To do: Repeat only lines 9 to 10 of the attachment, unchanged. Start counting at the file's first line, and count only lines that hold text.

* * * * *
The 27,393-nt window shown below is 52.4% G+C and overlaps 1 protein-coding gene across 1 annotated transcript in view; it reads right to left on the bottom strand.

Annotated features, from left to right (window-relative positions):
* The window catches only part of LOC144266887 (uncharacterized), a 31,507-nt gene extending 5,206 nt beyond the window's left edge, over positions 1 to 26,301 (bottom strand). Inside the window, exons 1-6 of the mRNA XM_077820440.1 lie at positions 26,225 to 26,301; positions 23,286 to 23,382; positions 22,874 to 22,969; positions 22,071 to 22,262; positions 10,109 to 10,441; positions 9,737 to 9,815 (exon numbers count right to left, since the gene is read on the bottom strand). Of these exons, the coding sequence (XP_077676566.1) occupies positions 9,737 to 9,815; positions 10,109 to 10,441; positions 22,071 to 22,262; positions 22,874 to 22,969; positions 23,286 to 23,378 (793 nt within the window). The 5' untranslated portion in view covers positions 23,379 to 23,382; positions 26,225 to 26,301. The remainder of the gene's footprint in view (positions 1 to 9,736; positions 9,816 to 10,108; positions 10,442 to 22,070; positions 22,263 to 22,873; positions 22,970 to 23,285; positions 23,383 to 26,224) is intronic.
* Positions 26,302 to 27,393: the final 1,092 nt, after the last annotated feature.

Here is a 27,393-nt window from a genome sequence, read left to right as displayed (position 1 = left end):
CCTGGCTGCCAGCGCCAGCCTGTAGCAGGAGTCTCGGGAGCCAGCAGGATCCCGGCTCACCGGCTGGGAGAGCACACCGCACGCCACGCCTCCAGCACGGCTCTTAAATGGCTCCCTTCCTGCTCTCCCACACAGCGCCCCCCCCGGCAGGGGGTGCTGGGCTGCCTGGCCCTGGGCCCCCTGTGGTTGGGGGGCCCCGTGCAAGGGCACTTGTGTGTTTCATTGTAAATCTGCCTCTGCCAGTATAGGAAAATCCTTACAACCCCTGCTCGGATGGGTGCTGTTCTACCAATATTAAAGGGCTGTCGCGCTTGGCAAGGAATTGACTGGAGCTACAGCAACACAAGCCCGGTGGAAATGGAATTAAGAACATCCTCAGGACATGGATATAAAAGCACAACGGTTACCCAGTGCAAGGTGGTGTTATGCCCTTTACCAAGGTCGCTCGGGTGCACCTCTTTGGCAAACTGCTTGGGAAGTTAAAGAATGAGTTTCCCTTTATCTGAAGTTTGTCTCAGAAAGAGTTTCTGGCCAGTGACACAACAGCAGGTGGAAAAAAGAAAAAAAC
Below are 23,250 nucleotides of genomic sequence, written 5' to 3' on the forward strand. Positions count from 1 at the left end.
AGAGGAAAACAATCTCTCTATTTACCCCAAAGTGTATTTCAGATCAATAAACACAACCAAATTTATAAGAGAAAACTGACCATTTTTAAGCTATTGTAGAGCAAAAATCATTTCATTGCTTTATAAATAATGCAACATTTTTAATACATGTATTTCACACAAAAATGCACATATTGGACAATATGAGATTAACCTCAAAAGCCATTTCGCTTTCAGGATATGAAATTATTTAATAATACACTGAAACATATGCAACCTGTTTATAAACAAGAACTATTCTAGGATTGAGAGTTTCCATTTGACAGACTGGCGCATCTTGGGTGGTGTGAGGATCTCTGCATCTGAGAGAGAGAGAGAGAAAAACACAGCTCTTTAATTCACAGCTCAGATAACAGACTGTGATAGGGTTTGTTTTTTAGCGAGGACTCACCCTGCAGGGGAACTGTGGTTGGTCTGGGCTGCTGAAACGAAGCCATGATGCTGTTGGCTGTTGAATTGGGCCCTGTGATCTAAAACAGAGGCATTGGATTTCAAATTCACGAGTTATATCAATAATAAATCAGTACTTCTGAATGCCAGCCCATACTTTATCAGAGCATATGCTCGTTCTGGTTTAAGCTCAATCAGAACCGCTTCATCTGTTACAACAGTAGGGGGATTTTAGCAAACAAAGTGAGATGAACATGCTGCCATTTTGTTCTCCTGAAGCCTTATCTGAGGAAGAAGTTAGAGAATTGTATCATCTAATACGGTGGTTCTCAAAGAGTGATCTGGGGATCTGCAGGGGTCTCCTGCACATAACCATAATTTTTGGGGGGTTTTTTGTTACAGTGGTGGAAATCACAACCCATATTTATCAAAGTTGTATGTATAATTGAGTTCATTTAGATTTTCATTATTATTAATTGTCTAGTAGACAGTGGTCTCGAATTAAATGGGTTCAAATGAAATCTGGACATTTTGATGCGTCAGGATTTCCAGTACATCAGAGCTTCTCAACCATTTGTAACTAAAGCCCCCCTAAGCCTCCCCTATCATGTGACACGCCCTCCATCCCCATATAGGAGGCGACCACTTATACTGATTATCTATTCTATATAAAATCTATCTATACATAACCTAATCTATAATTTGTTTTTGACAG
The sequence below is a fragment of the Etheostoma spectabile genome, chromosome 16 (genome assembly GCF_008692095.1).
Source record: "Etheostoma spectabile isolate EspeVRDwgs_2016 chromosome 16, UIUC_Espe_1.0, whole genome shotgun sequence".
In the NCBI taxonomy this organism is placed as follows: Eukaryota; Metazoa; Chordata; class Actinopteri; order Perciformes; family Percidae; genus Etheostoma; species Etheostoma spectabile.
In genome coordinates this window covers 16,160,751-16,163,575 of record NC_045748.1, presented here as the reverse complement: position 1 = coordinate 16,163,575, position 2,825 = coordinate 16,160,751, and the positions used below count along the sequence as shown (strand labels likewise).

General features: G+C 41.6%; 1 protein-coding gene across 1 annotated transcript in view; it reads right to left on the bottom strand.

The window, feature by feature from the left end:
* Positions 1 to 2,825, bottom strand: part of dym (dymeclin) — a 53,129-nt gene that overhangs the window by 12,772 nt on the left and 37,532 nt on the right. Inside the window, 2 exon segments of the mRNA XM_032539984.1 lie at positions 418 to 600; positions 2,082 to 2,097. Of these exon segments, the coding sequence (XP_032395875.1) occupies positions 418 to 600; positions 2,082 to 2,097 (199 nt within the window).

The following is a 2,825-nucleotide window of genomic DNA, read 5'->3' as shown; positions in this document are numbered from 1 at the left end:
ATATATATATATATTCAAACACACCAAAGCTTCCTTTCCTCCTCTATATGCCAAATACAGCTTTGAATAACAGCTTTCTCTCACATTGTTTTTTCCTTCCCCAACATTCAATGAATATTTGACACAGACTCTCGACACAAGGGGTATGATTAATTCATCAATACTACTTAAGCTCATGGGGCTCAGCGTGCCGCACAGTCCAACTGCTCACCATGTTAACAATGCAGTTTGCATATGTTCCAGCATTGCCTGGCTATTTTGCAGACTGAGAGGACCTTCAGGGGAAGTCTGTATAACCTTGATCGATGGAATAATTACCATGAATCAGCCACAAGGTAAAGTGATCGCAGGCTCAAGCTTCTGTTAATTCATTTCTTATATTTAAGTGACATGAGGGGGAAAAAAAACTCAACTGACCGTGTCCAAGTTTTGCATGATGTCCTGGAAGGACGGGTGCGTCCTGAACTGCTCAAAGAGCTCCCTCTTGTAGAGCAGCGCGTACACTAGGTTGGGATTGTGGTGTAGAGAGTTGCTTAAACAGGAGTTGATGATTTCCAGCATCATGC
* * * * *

The sequence below is a fragment of the Etheostoma spectabile genome, chromosome 16 (genome assembly GCF_008692095.1).
Source record: "Etheostoma spectabile isolate EspeVRDwgs_2016 chromosome 16, UIUC_Espe_1.0, whole genome shotgun sequence".